Leave it to Seth MacFarlane, the controversial creator of Family Guy, American Dad! and The Cleveland Show, to make a movie about a foul-mouthed, hard-living teddy bear that thwarts his owner’s romantic relationships. That’s the premise of Ted, MacFarlane’s directorial feature debut, which opens this month and stars Mark Wahlberg (as John, Ted’s owner), Mila Kunis and — naturally — MacFarlane himself, as the voice of the teddy bear. We caught up with the 38-year-old multihyphenate about his voice, his vocation and his regrets.
American Way: You’re the voice of Ted. Why do you like voicing your own characters?
Seth MacFarlane: It enables me to write jokes that are delivery-based. Some things may not necessarily be funny on the page, but if they’re delivered just the right way, they are potentially hilarious.
AW: Why do you think there is such a resurgence of interest in cartoons?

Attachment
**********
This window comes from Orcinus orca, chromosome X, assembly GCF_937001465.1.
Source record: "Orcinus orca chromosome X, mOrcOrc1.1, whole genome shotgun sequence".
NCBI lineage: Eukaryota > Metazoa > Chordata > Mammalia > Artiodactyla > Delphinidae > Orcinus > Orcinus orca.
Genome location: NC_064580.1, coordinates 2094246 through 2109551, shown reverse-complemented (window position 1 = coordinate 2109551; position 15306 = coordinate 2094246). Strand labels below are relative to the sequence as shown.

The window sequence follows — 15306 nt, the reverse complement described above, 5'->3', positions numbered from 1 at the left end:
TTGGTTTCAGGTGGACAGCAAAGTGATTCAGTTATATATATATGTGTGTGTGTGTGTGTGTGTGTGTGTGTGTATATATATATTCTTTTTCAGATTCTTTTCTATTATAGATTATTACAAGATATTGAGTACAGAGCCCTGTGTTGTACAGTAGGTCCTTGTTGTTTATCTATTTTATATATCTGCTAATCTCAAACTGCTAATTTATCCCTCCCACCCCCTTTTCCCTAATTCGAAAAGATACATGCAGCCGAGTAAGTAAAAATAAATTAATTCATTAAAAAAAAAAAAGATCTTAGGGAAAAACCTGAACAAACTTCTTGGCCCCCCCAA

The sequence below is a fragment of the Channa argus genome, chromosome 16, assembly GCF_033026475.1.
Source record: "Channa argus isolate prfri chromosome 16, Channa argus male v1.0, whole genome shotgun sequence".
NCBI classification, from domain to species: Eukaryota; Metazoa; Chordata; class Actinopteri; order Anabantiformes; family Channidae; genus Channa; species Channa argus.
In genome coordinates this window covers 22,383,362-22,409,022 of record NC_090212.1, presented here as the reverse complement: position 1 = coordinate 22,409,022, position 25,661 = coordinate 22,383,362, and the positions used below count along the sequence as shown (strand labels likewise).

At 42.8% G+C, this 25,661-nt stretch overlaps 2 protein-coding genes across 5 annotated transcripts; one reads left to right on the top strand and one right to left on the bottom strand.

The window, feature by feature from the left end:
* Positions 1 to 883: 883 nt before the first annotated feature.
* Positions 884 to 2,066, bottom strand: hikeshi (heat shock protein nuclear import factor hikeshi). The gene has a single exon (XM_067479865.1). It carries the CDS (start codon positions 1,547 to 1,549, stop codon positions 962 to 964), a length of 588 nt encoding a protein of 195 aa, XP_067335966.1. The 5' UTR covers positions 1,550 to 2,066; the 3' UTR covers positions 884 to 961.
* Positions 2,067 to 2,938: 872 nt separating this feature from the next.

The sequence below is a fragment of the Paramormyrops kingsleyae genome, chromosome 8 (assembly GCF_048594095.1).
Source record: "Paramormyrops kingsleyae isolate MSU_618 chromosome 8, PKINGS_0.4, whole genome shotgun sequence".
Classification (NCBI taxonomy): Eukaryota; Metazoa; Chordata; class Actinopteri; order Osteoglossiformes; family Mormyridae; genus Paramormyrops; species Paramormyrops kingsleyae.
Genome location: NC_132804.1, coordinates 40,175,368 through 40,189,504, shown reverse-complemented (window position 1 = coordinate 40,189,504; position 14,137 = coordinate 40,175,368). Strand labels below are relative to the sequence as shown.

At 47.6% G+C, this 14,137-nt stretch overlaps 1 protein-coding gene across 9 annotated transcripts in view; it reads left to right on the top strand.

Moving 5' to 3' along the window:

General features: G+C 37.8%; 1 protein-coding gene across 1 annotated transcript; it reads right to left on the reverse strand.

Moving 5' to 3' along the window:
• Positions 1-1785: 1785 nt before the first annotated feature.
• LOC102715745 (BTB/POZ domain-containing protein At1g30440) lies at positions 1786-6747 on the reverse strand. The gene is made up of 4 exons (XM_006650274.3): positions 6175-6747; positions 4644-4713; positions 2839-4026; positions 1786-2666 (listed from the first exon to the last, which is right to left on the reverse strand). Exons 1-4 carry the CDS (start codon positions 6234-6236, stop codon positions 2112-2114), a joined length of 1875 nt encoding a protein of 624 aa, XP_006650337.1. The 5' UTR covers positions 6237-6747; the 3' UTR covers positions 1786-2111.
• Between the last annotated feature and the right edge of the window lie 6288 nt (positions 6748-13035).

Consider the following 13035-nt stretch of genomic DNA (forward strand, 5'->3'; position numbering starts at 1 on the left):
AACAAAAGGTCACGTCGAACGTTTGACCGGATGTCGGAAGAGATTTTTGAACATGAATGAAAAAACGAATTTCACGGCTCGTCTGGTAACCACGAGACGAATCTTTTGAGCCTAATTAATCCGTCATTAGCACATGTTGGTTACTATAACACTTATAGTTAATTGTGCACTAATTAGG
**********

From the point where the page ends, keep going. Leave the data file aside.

SM: I think it’s a generational thing. I also think that it really does go back to The Simpsons rewriting the book and creating a visual style. They did for prime-time animation what Norman Lear did for sitcoms with All in the Family. He showed how they could be 100 times more sophisticated and relevant than anyone thought they could be.
AW: Are you ever surprised about the sheer amount of mediocre TV?
SM: Yes and no. I think there really is no excuse for the amount of lazy writing that there is on TV. During that half-hour, it’s your job as a sitcom writer to make the audience laugh genuinely and loudly as many times as possible. That’s what you have to do, and if you’re not doing that, then you should be doing something else.
AW: You’ve made fun of a lot of people on your shows. Do you regret any of the parodies?
SM: There are always gags that you wish you hadn’t done, and when you’re writing at 2 in the morning, you do tend to lose perspective. I think there was a joke that we made about Matt Damon at one point, and I remember regretting it because he’s just one of the most upstanding guys in Hollywood.
AW: You’re one of the highest-paid writers and producers in history. Have you indulged in any luxuries?
SM: For the most part I don’t own any crazy rapper stuff. [Laughs] One of the catch-22s of this type of situation is that it also means you’re putting a lot of time and work in, so there isn’t really a lot of time to take advantage of the perks that that kind of an income offers.